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More than 200K West Virginians lost Medicaid or CHIP over past year, most for a procedural issues


More than 200K West Virginians lost Medicaid or CHIP over past year, most for a procedural issues

Apr 18, 2024 | 6:00 am ET
By Lori Kersey
More than 200K West Virginians lost Medicaid or CHIP over past year, most for a procedural issues
More than 200,000 West Virginians were removed from the Medicaid or the Child Health Insurance Program as the programs returned to pre-pandemic eligibility rules over the last year. (Getty Images)

Over the past year, as the programs returned to pre-pandemic eligibility rules, more than 200,000 West Virginians were removed from the Medicaid or the Child Health Insurance Program, state data shows.

The vast majority of those disenrollments — 79% — were due to a procedural reason like failing to return a form re-enrolling in the program, according to an analysis of state data by the Center for Children and Families at Georgetown University. The remaining 21% of those who lost coverage were determined to no longer meet the eligibility requirements for the programs. 

Medicaid is a state and federal program that provides health coverage to low-income West Virginians as well as pregnant women, those with a disability and others. For three years during the COVID-19 pandemic, in order to receive enhanced funding from the federal government, states were prohibited from removing people from the programs, even though they may no longer meet eligibility requirements for the programs.

Over those three years West Virginia’s Medicaid rolls grew from 30% — from 504,760 in March 2020 to 656,269 in December 2022, according to health officials. The state Bureau for Medical Services began reassessing its Medicaid and CHIP rolls and removing people who no longer met eligibility requirements or failed to return a re-enrollment form in April 2023. The year-long process, commonly referred to as “unwinding,” was expected to be completed in March.

Ellen Allen, executive director of the advocacy organization West Virginians for Affordable Health Care, called the number of total procedural disenrollments — 79% — “stunning” and called on health officials to improve the renewal process. 

“It is essential that these West Virginians get re-enrolled so they will have access to affordable health care,” Allen said. “The enrollment process should become as easy and seamless as possible to avoid future interruptions for children and families.”

Over the past year, the state removed approximately 46,000 children from CHIP and Medicaid because of a procedural issue. Another 12,000 were determined to be ineligible for one of the programs. 

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Rhonda Rogombe, health and safety net policy analyst for the West Virginia Center on Budget and Policy, said the unwinding process was “unprecedented on the national level” and said states had little time to put together their unwinding process, leading to a lot of errors nationally.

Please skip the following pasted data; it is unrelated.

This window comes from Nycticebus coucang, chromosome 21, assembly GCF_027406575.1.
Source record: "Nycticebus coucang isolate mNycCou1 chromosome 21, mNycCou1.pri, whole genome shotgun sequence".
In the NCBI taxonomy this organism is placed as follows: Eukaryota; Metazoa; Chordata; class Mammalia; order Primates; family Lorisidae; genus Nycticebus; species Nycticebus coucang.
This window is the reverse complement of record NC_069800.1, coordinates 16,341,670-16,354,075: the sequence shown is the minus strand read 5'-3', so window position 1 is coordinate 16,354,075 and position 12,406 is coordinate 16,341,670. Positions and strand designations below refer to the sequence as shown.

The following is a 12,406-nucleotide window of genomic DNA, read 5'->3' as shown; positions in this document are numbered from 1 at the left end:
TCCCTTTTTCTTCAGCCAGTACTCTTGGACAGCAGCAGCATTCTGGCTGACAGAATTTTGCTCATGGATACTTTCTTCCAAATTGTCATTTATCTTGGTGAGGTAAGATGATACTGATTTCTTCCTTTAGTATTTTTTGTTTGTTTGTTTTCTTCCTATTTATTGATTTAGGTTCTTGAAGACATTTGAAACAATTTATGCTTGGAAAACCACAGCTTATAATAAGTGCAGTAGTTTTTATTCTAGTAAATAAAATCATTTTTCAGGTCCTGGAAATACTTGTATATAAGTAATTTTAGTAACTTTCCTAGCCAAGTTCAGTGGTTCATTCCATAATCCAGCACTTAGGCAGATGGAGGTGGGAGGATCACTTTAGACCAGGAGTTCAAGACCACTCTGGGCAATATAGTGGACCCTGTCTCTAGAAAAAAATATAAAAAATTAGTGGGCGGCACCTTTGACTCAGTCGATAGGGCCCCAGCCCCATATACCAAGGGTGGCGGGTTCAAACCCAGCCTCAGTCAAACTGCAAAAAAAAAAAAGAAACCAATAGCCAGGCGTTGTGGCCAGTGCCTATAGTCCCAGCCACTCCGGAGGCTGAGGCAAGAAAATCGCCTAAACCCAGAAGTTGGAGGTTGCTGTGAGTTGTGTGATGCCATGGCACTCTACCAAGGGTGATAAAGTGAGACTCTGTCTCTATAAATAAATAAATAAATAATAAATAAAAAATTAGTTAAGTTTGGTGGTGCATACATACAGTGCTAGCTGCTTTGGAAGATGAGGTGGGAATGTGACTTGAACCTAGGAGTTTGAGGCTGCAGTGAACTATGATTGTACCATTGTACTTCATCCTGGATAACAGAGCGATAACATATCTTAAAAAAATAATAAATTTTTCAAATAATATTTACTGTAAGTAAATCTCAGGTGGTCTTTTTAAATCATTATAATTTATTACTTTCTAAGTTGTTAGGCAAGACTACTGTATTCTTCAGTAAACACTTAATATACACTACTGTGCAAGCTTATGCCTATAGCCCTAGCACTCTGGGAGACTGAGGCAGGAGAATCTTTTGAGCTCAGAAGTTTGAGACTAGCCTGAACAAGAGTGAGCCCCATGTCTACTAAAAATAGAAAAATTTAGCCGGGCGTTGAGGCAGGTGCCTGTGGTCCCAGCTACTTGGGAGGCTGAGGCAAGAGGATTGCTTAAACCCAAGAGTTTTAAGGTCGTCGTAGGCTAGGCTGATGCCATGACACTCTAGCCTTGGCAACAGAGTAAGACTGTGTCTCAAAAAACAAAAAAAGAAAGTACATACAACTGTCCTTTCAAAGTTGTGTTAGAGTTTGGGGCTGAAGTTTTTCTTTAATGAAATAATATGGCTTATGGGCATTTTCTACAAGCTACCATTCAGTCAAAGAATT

To retain more eligible people, Rogombe said, the state should increase the number of people it enrolls on an “ex parte” basis, meaning using income and tax data to verify a person’s income rather than having them complete a form. 

According to the analysis by the Center for Children and Families at Georgetown University, 18% of West Virginians were re-enrolled on an ex-parte basis, compared with 41% renewed by filling out a form. 

Rogombe said she’s noticed an inverse relationship between the number of ex-parte renewals and the people who are denied for procedural reasons.

“The higher percentage of ex-parte renewals we have, the lower the procedural denial rate,” she said. “That’s because more people are being renewed before they have paperwork sent to them, therefore, they don’t really have the opportunity to not complete [the paperwork]. So I’d really like to see that continue to improve. It’s improved significantly in our state, but we have a ways to go with it.”

The state could also improve by making sure that recipients know where to go if they have problems and how to re-enroll in the program, she said. 

“They can [re-enroll] over the phone, they can do it via online, they can do it in person — making sure people are just connected to the resources available I think is a really big piece,” she said. Transparency through monthly data collection and sharing about the Medicaid renewals has been a big part of advocates knowing what’s going on and making recommendations for improvements, she said.

It’s unclear how many of the people removed from their health care but still eligible were re-enrolled in the programs and how many of them were enrolled in another type of health care coverage. The unwinding process likely contributed to an increased number of West Virginians enrolling in plans on the federal government’s health insurance marketplace, a policy analyst told West Virginia Watch earlier this year.    

The state Department of Human Services did not respond to questions for this story, including about the number of people enrolled in Medicaid now that unwinding is over. Sen. Eric Tarr, R-Putnam, and chair of the Senate Finance Committee, said state Medicaid enrollment was approximately 516,000 this month, down from about 667,000 in April 2023. 

The state Bureau for Medical Services has been criticized recently for leaving millions of dollars unspent that were supposed to provide services for people with disabilities. Medicaid faces a $147 million funding shortfall for fiscal year 2025. Gov. Jim Justice has said he would call a special legislative session sometime this spring to deal with lingering budget issues. 

Rogombe said Medicaid’s importance cannot be understated. 

“I hope that our legislative body and governor do the right thing and fully fund the program so it can continue to serve West Virginia families,” she said.